Pick 3
Published by 14 Comments

Use the “Pick 3” Rule for Better Spending Habits

January 12, 2016

When it comes to getting a handle on your finances, the biggest challenge is getting started with a plan of action.

Where many people fail is by misunderstanding the core of their spending habits, thinking that any heavy spending is bad spending. While this might be true later down the road in your financial journey, this can often lead to early burnout in developing new money habits. Instead, your first steps in a long term financial plan should be to determine the expenses that bring the most satisfaction, while also determining the biggest spending pain points. The easiest path towards doing this is to simply pick 3 of each.

Pick 3 Spending Pleasures

Before you start shaming yourself about your poor money habits (they could be worse!), you should take a closer look at 3 spending habits that bring you the most happiness. What many personal finance folks don’t often tell you is that it’s actually okay to spend money on things you enjoy.

Here are my 3 spending pleasures:

  1. Outdoor gear (camping, hiking, running)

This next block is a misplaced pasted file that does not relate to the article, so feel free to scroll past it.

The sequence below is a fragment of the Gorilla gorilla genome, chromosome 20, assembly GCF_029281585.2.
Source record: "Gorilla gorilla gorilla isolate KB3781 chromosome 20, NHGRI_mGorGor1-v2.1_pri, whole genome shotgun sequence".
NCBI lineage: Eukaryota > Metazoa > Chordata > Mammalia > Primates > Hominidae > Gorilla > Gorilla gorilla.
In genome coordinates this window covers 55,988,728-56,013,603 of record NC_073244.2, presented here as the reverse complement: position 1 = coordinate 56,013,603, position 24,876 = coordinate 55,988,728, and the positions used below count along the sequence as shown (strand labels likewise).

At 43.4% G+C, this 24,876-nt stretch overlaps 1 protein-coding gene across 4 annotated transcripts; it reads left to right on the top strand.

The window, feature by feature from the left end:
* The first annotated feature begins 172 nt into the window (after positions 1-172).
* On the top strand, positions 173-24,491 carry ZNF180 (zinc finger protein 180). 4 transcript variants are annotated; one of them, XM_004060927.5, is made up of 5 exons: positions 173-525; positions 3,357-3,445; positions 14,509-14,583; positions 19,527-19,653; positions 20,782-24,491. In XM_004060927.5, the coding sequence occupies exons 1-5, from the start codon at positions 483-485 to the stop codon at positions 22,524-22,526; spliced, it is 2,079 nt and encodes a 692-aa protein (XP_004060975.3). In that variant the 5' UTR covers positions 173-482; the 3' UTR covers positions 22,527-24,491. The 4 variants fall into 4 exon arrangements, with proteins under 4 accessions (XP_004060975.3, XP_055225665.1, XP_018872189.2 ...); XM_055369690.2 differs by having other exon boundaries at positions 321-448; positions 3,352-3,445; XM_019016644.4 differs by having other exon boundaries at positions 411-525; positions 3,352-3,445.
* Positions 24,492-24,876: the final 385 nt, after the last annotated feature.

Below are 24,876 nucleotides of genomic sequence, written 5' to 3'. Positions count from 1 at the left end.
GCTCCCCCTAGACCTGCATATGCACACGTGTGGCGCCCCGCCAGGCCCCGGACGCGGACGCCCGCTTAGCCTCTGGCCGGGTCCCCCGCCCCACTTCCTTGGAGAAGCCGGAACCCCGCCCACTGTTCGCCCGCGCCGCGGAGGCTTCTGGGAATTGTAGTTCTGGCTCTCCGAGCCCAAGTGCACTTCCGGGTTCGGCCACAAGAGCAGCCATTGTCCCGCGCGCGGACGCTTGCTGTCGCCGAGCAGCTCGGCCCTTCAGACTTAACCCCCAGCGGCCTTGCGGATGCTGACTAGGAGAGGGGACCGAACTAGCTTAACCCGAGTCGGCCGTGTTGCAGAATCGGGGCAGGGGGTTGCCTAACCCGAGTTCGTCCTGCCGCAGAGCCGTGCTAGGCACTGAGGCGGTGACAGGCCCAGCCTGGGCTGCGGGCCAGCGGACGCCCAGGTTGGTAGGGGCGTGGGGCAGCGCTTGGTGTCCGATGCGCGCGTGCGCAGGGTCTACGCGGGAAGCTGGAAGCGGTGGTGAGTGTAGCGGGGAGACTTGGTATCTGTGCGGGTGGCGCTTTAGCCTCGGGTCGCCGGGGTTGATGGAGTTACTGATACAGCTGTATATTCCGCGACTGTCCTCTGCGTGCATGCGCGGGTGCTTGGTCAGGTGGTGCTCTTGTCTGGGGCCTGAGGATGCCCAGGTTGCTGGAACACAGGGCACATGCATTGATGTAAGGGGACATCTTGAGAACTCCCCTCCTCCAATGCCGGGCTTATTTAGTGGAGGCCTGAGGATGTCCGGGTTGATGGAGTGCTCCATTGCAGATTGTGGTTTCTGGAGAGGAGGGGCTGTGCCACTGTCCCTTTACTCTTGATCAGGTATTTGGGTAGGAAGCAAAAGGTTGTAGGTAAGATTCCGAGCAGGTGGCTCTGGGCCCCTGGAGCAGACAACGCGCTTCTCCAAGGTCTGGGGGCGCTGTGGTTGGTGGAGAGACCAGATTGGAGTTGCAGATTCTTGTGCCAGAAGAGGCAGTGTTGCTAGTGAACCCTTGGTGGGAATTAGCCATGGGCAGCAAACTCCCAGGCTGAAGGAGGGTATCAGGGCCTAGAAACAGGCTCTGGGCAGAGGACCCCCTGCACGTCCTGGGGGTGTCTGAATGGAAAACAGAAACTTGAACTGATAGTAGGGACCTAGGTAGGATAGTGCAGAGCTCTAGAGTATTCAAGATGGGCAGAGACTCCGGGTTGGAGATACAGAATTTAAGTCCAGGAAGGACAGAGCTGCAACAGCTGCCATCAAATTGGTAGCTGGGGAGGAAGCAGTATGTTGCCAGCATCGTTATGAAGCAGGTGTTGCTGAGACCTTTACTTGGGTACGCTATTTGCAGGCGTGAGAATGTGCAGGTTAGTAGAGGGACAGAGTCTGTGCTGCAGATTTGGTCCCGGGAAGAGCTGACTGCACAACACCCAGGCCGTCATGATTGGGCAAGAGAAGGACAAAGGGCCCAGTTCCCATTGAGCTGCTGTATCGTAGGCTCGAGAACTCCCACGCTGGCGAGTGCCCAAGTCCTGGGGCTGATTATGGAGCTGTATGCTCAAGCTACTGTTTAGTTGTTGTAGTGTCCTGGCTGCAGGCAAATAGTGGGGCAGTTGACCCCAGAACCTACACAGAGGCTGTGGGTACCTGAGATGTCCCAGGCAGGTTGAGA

2. Movies
  3. Music (Spotify subscription, guitars, great headphones)

Here are Ashlee’s 3 spending pleasures:

  1. Art supplies (for hand-lettering, calligraphy, etc.)
  2. Movies
  3. Books

Taking movies as an example, the feeling of walking into a dark theater, smelling the fresh popcorn, and being entertained for those two hours is something that we’ve always deeply enjoyed. If we would’ve made the decision to cut out movie-going in our early budgeting years, we would’ve been toast. While we can make those sorts of changes now that we’ve set a course for our financial future, we simply didn’t have that mindset during our time as Financial Bozos.

When you’re new to financial changes, you need those small rewards to remind yourself that getting a solid grip on your finances doesn’t have to be a miserable experience. Once you define those 3 expenses that bring you happiness, you could actually start building your budget around these items – cutting back on what matters less in order to fund the spending pleasures.

It’s crucial, however, that you closely examine what you may consider to be a “spending pleasure”. If you’re not careful, those expenses could actually be damaging your finances. A shopping addiction, for example, may only be providing you with short bursts of happiness. When the source of that happiness is coming from the spending itself, rather than the experience that comes from the spending, it’s likely to be a spending problem.

Pick 3 Spending Problems